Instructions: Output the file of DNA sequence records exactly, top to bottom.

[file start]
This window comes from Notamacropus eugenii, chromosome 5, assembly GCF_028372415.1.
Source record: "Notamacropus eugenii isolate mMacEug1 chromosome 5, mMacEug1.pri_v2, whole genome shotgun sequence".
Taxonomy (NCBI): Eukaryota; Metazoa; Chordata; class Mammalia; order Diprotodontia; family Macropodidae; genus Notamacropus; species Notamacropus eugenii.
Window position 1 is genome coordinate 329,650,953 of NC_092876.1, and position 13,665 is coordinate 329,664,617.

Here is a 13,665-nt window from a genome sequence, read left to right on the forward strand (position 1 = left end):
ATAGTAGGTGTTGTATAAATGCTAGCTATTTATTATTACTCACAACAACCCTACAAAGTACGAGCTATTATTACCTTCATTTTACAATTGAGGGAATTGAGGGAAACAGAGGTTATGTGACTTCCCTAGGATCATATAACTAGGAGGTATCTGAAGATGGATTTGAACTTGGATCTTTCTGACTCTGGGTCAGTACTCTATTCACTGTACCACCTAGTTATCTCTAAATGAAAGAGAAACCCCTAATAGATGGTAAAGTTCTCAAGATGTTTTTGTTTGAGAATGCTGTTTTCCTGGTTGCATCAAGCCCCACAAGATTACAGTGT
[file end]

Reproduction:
This window comes from Notamacropus eugenii, chromosome 5, assembly GCF_028372415.1.
Source record: "Notamacropus eugenii isolate mMacEug1 chromosome 5, mMacEug1.pri_v2, whole genome shotgun sequence".
Taxonomy (NCBI): Eukaryota; Metazoa; Chordata; class Mammalia; order Diprotodontia; family Macropodidae; genus Notamacropus; species Notamacropus eugenii.
Window position 1 is genome coordinate 329,650,953 of NC_092876.1, and position 13,665 is coordinate 329,664,617.

Here is a 13,665-nt window from a genome sequence, read left to right on the forward strand (position 1 = left end):
ATAGTAGGTGTTGTATAAATGCTAGCTATTTATTATTACTCACAACAACCCTACAAAGTACGAGCTATTATTACCTTCATTTTACAATTGAGGGAATTGAGGGAAACAGAGGTTATGTGACTTCCCTAGGATCATATAACTAGGAGGTATCTGAAGATGGATTTGAACTTGGATCTTTCTGACTCTGGGTCAGTACTCTATTCACTGTACCACCTAGTTATCTCTAAATGAAAGAGAAACCCCTAATAGATGGTAAAGTTCTCAAGATGTTTTTGTTTGAGAATGCTGTTTTCCTGGTTGCATCAAGCCCCACAAGATTACAGTGT